- Class I, very high level of fertility: soils presenting no limitation, optimal condition for crop growth and yield.
- Class II, high level of fertility: soils presenting slight limitations, referring to situations that could slightly reduce yields without, however, demanding special cultivation techniques.
- Class III, average level of fertility: soils presenting moderate limitations, referring to situations that cause a greater decrease in yields or the implementation of special cultural techniques.
- Class IV, low level of fertility: soils presenting severe limitations, referring to situations that cause yield reduction or the implementation of cropping techniques that adversely affect the profitability of the production system.
- Class V, very low level of fertility: soils presenting very severe limitations, referring to situations that do not allow the use of the land for production.
Evaluation criteria of the classes of chemical fertility
The resulting soil fertility map shows that that most of the agricultural lands of Benin belong to the low fertility class, presenting severe limitations for cropping. This is mainly due to the low organic matter content in these soils with farmers removing or burning most of their crop residues while a high temperature leads to a faster decomposition of organic matter. The high decay rate of organic matter results in soils with low level of nitrogen, which becomes a limiting factor in most agricultural soils. In addition, the rapid growth of Benin population resulted also in the reduction of fallow periods which in turn led to the decline of soil organic matter content. The low level of nutrients in Benin soils makes additional supply as fertilizers necessary for a higher productivity of the croplands. However, a limited number of soils with high and average fertility levels are also present especially in the upper North and Southern part. The use of such areas could be cautioned again soil sealing which is the irreversible process that leads to the destruction or covering of soils by construction and urban infrastructure especially in a context where Benin is working towards national food sufficiency.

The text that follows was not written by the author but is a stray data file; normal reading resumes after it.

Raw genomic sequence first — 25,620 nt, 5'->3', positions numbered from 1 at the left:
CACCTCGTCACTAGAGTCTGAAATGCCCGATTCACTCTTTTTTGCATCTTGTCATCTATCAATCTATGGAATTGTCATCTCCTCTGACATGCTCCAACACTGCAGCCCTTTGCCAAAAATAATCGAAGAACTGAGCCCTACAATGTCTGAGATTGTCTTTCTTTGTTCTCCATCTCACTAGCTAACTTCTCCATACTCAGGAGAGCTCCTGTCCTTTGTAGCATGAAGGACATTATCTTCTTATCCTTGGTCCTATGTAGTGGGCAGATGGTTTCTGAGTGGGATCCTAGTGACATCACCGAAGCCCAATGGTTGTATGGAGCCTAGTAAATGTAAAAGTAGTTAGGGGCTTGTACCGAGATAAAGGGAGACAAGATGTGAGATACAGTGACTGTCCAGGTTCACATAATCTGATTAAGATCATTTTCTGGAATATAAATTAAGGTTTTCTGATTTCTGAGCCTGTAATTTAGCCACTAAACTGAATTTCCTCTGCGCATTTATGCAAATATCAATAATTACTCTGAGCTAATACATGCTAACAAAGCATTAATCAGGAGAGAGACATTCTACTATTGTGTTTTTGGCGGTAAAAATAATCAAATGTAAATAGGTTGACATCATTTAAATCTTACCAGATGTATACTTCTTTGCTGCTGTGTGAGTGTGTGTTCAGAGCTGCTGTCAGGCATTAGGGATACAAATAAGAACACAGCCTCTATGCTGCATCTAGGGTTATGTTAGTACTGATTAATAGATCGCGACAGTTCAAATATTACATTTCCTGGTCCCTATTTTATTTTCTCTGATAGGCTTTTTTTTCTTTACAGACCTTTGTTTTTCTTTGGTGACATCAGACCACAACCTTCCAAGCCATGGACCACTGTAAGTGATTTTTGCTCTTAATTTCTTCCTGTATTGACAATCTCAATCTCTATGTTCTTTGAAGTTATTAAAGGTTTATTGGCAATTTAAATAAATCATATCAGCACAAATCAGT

Though this study presents the spatial distribution of soil fertility classes at Benin scale, the uncertainty related to the predictions was not evaluated. This further step will be necessary to inform end users on the quality of the map especially for areas where predictor values are beyond reference data. Making decisions on extrapolated areas will not be as accurate for areas where data were available. However, the current fertility map provides first hint of the soil status while additional information (soil texture, soil biology, or missing chemical data etc.) could be added to fully check local situation. In addition, policy makers have a support for understanding that fertilizer recommendation should be different for areas with low fertility class compared to those of average or high level of fertility.
Soil fertility class distribution in Benin
Ozias Hounkpatin holds a Ph.D. in Soil Sciences. He is affiliated with the Water and Development Research Group at Aalto University. Currently, he works as postdoc and focuses on identifying feasible and sustainable food system opportunity to meet the future food demand by assessing how soil conservation and nutrient management strategies impact on food production globally and its feedback on e.g. erosion, GHG emissions and biodiversity.